It is also noteworthy that at the onset of the colonial era the quality of life in Muslim countries for an average person was better than what existed in the lands of occupiers.

 

Omar Khayyam (1040-1134) an overview.

Continuation  of posts introducing a few scholars of the *Golden age of Islam (8th to 13th century), by giving a short overview and a sample of their work
 
Omar Khayyam (1040-1134) a Mathematician, a philosopher, scholar of Islam  and a Sufi was born in Naishapur, Iran. He Wrote a treatise entitled “Demonstration of Problems of Algebra” (1070) and on the “Triangular array of binomial coefficient known as Pascal’s triangle”. In 1077 he produced another work, “Explanations of the Difficulties in the Postulates of Euclid”, and on “theory of proportions”. He also wrote on religion, music and astronomy.
Contemporaries included Al Bairuni (973-1048) a philosopher and scientist, who calculated the circumference of the earth quite accurately. He wrote widely on topics including Hindus(religion, Medicine,  philosophy etc.). Abu Sina (Avicenna 980-1057) a great physician, a philosopher and a Sufi, wrote on Islam, Philosophy and the famous Canon of Medicine. Al Ghazali (1058-1111) was a philosopher and a great teacher of Islam.
 
Omar Khayyam is best known for his Rubayats translated by Edward Fitzgerald in the 1880s. Sufi poetry has lot of references  to wine and love, more so in Hafiz(1325–1389) and Omar Khayyam. However their wine did not come from a bottle but a mystical experience.  Love is Love of God (Ishque Allah). Sufis were not on a full time mystical  mode. They were teachers, writers, scientists, Philosophers, Physicians, and scholars of Islam. Not all Sufis were poets and not all scholars of Islam were .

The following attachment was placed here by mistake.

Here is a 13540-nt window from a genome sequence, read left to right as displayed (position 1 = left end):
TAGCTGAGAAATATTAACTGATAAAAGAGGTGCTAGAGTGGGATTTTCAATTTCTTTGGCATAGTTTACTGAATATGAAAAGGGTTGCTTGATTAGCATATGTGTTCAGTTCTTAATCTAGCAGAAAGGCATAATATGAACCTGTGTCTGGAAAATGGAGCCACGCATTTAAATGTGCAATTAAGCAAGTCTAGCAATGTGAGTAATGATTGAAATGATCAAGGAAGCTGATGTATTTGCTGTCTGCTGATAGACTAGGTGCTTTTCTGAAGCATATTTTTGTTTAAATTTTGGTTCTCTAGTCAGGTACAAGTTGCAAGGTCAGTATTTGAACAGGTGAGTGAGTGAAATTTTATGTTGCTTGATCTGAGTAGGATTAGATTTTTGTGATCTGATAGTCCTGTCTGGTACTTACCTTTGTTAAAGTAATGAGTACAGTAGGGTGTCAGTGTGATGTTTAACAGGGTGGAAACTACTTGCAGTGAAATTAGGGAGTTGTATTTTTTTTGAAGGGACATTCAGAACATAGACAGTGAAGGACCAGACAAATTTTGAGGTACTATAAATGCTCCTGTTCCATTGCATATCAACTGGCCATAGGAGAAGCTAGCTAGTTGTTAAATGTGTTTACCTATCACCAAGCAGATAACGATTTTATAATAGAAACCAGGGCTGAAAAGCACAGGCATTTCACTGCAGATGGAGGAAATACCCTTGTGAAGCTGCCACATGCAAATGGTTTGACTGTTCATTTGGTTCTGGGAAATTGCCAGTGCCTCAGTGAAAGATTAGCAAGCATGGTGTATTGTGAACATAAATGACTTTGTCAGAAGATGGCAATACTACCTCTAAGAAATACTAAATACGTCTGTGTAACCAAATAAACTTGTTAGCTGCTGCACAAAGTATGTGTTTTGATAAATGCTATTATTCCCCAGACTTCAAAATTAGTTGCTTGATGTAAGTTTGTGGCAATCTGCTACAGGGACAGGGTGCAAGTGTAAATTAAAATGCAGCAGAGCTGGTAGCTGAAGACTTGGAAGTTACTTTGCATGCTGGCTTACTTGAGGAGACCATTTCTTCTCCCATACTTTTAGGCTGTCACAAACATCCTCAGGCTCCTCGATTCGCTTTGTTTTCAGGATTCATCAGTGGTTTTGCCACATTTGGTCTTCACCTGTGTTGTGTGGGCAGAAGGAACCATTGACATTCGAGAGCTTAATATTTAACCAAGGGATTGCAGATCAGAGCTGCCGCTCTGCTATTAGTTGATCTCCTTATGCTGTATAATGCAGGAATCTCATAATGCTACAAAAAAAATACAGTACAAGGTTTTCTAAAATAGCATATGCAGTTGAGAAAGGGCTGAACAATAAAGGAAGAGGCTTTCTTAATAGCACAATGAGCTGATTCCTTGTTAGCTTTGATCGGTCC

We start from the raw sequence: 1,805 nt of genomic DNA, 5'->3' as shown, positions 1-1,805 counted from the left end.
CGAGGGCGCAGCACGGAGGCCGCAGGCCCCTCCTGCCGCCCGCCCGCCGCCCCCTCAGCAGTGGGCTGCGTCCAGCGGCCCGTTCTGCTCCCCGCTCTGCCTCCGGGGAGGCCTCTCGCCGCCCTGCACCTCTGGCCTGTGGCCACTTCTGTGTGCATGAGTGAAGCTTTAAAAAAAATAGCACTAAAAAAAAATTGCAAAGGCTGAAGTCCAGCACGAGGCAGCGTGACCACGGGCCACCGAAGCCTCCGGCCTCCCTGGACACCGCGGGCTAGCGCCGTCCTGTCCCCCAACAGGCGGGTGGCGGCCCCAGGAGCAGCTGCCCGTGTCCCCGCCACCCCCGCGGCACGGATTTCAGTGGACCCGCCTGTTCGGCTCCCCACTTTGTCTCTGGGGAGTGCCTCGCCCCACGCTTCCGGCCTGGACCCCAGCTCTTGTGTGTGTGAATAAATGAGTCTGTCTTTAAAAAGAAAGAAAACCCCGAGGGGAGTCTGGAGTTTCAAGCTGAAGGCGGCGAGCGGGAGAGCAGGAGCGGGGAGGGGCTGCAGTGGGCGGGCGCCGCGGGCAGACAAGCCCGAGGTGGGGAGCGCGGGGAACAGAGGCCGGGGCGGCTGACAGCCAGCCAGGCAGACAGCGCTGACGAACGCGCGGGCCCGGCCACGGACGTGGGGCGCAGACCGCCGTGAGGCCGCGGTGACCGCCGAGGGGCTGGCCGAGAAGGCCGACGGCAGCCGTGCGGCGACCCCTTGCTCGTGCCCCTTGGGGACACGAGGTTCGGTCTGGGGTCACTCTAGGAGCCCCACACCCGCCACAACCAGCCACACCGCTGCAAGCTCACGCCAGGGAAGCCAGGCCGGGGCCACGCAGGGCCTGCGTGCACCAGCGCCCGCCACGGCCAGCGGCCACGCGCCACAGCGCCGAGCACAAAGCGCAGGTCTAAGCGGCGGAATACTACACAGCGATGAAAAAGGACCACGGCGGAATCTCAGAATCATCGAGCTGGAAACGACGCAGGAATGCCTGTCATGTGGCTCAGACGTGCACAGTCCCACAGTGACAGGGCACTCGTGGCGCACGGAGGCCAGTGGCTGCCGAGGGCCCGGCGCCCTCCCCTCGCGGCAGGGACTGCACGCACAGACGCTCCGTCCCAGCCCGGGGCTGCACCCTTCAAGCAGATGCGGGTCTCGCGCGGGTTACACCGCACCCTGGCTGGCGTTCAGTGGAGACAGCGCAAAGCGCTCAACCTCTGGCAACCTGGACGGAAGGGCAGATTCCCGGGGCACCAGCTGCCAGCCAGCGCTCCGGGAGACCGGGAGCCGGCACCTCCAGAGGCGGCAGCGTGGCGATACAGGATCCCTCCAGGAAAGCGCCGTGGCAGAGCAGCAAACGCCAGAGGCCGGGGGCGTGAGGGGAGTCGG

The Worldly Hope men set their Hearts upon
Turns Ashes—or it prospers; and anon
(soon),
Like Snow upon the Desert’s dusty Face
Lighting a little Hour or two—is gone.

 

Think, in this batter’d Caravanserai

Whose Doorways are alternate Night and Day,
How Sultan
(king) after Sultan with his Pomp
Abode his Hour or two, and went his way.

 

 *Golden age (8th to 13th century) was an age of  enlightenment  and Knowledge.It produced numerous scholars in nearly every field. In addition to Muslims there  were many Christian and Jewish scholars who held high positions and received recognition for their abilities from rulers. For example St John of Damascus a theologian(676-749) worked as a Minister Of Finance for the Caliph in Damascus(the capital was moved to Baghdad in the 8th century by Abbasides). He was the first christian to write a book  on Islam. In spite of his close contacts with Muslims, the book demonstrated his ignorance of the religion. He like Dante treated Islam as a Christian heresy. 
 
The Muslim ruled areas were a multi religious, multi lingual and multicultural society. Muslim Rulers of that era valued scholarship and invested heavily in education at all levels. Accordin g to some estimates, their funding in higher learning institutions in proportion to their revenue was much higher  than that of advanced countries today. This was an important factor that contributed to the golden age.